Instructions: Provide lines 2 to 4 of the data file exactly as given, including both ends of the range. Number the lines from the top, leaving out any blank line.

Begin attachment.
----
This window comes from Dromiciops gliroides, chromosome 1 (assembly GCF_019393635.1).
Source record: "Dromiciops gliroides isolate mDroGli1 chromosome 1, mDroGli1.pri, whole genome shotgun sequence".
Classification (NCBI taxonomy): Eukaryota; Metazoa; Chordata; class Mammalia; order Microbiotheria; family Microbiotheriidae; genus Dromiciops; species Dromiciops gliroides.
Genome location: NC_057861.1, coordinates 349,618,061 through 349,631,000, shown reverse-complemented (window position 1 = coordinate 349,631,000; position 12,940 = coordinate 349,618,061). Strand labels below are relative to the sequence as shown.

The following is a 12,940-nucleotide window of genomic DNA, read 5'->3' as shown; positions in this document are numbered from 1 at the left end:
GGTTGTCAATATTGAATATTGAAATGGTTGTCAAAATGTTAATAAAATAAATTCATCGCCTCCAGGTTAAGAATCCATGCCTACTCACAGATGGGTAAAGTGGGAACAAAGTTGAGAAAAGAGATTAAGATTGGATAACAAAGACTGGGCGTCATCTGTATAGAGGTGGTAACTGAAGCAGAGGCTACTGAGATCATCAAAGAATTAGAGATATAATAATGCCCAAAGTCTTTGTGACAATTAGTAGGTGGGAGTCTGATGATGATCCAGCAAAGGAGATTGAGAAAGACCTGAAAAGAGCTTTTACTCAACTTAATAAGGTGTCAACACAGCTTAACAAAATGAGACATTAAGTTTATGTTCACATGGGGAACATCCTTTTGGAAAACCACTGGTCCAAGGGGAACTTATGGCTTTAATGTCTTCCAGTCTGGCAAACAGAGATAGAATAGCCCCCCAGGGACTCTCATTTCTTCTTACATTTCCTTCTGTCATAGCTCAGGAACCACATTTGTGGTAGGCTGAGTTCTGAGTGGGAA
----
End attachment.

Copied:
Source record: "Dromiciops gliroides isolate mDroGli1 chromosome 1, mDroGli1.pri, whole genome shotgun sequence".
Classification (NCBI taxonomy): Eukaryota; Metazoa; Chordata; class Mammalia; order Microbiotheria; family Microbiotheriidae; genus Dromiciops; species Dromiciops gliroides.
Genome location: NC_057861.1, coordinates 349,618,061 through 349,631,000, shown reverse-complemented (window position 1 = coordinate 349,631,000; position 12,940 = coordinate 349,618,061). Strand labels below are relative to the sequence as shown.